Dialogue breaks down and finding solution through give and take becomes more difficult, if not outright impossible. And individuality breaks down in a culture of victimhood. Demagogues like Donald Trump, who purport to represent victims of bad trade deals and weak leadership, are able to cast entire groups of people, like undocumented immigrants, as the source of the problem despite clear evidence otherwise.
And when nothing is accomplished, the attitude becomes pessimistic. The 1971 prison riots in Attica, New York showed that the social upheavals of the 60’s didn’t resolve issues of police brutality and state-sponsored racism. The 70’s never ended. We are still a pessimistic nation.
We see it here when one comment on a Chance the Rapper page becomes a campus controversy in less than 24 hours.
UC Davis ranked second last year in a New York Times study on colleges that did the most to promote upward mobility. And yet the sentiment on campus was that this was a university going off the rails toward a neoliberal disaster. Increasing privatization, nepotism, misuse of student funds — all very real issues — didn’t perfectly gel with other, more positive, realities.
But what does this ranking mean if upward mobility is viewed unfavorably by minorities as assimilation to what might fairly be considered a white, upper-middle class type of existence? It’s possible that the tough sanctions of identity politics contribute to an increasing desire on the part of minority students to return to their own communities after college — to resist assimilation to a culture largely seen as oppressive.
In his revealing New Yorker essay on political and racial tension at Oberlin College, Nathan Heller describes how one black student, responding to what she saw as a white-dominated curriculum, said, “I’m going home, back to the ’hood of Chicago, to be exactly who I was before I came to Oberlin.”
The scrums we see playing out on college campuses today cannot fully be resolved until student leaders are able to simultaneously acknowledge that they may be victims of longstanding oppression but are also able to self-love and aspire to a higher goal. Simply opposing Katehi did not inspire moral satisfaction. But contributing to the search effort for a Chancellor that meets the standards required to run a large public university will. Simply opposing Trump brings nobody to make phone calls to battleground states. But truly believing that Clinton (or another preferred candidate) can positively impact the country can.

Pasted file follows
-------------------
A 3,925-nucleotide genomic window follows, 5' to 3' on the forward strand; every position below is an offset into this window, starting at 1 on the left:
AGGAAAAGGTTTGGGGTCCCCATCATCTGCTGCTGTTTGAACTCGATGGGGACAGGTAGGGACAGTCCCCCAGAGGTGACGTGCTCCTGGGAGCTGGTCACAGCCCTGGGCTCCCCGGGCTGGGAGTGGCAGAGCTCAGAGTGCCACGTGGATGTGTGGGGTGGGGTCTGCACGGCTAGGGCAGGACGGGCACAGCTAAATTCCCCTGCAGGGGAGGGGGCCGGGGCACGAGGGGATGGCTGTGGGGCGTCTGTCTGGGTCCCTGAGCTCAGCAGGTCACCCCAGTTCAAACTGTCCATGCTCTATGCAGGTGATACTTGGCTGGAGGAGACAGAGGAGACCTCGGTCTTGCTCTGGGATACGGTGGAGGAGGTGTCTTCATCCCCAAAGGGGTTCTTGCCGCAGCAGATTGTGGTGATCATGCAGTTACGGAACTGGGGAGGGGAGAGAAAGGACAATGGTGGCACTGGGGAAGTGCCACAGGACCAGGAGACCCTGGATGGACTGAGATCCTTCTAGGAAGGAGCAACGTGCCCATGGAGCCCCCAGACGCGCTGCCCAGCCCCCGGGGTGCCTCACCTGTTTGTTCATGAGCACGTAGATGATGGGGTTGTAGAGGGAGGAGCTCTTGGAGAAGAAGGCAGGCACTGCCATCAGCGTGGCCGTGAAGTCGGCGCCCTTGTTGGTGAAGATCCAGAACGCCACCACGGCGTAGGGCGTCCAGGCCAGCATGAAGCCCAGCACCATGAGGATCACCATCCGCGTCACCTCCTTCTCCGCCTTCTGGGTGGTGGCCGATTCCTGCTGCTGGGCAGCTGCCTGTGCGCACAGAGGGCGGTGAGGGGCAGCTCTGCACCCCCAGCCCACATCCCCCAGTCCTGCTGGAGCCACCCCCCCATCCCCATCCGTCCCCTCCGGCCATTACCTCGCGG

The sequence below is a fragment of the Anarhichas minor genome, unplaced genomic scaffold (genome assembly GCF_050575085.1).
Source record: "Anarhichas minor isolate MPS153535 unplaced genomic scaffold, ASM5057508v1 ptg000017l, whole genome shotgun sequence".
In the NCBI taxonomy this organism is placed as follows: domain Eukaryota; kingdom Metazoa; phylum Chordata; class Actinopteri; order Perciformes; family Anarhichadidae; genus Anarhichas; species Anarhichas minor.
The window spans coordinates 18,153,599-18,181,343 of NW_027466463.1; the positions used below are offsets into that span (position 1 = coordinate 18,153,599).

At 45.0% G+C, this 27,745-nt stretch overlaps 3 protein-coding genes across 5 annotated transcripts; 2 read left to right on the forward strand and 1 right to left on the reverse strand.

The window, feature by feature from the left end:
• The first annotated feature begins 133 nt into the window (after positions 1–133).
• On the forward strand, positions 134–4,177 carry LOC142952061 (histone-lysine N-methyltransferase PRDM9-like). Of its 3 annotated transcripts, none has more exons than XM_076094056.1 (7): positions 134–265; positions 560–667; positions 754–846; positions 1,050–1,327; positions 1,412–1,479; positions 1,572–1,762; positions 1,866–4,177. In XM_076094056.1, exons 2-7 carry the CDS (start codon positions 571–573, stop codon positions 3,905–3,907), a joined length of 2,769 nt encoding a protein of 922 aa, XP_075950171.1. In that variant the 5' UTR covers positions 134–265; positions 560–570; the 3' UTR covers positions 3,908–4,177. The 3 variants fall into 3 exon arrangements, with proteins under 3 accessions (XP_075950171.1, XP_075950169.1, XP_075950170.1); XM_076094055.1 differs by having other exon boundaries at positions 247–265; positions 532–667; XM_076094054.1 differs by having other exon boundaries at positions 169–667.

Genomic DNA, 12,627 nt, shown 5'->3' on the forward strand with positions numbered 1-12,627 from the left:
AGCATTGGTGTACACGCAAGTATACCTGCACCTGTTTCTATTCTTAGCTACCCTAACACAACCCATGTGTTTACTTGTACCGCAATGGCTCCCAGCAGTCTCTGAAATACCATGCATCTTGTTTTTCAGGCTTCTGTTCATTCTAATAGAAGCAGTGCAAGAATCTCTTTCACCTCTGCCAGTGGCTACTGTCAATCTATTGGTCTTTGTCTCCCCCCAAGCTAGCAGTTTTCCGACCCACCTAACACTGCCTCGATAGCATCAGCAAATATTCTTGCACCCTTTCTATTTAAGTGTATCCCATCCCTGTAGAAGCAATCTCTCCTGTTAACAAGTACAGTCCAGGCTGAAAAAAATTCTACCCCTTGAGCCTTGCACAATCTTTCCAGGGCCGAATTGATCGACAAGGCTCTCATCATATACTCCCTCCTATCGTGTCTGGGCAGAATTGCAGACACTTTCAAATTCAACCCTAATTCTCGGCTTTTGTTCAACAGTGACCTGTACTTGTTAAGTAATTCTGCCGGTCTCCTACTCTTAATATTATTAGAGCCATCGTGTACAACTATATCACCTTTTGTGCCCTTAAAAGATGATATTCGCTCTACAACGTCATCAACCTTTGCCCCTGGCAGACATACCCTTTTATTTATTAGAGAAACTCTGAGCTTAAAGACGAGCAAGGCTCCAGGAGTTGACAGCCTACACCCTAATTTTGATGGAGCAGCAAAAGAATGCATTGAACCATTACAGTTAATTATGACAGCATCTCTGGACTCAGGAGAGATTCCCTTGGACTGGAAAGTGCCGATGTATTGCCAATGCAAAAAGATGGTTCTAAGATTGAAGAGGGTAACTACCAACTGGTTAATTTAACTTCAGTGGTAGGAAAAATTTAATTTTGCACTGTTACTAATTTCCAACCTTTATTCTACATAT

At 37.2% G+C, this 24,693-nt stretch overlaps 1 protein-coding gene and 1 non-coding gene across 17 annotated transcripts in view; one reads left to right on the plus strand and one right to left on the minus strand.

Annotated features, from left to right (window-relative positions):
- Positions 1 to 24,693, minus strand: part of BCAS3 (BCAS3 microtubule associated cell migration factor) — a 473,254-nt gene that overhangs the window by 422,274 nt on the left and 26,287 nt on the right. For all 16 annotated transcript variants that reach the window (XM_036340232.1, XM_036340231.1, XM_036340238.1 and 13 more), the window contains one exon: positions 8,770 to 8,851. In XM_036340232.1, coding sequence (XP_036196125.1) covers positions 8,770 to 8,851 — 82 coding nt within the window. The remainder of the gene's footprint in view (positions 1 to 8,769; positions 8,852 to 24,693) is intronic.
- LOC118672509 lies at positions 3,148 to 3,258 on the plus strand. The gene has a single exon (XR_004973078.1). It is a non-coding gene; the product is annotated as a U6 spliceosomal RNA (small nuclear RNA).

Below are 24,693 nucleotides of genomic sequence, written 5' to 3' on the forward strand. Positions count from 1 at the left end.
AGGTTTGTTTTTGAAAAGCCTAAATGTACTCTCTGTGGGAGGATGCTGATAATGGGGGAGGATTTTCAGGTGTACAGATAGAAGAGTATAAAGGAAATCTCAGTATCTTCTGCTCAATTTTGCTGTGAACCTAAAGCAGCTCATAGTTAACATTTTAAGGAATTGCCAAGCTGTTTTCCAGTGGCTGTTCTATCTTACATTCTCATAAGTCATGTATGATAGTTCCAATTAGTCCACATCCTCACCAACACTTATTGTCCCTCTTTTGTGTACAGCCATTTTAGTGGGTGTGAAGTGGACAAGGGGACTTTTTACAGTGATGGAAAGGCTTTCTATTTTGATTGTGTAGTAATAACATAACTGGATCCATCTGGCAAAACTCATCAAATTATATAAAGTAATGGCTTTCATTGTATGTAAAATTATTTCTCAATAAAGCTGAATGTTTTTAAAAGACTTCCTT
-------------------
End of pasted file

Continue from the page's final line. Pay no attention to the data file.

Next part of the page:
Colleges, which provide the tools of self-affirmation through education, operate on a level that is fundamentally local — it’s exactly the environment in which Cornel West argues a love ethic can be cultivated. But you can see it all over. It’s DeRay Mckesson of Black Lives Matter running for mayor of Baltimore, against guaranteed loss, and sending the message that activism can’t shy away from government if it’s to have any worth in the end. There’s reason to be hopeful here at UC Davis, where the #BlackUnderAttack demonstration last year effectively pressured elected ASUCD leaders to rally around the protestors’ cause.
Rising above identity politics, on this campus and nationally, will begin when students find their own moral purpose and pursue it with a vigor and optimism. “To be an activist you have to be hopeful,” said Kyla Burke, a co-founder of Davis Stands with Ferguson, in a March interview. “Because if I don’t think things can change, why am I putting my efforts to change them?”
Written by: Eli Flesch — firstname.lastname@example.org
(UPDATE: 10/30/2016, 11:35 p.m.: Editor’s note: The name of the student whose Facebook post is quoted in this article has been removed for purposes of the said individual’s safety.)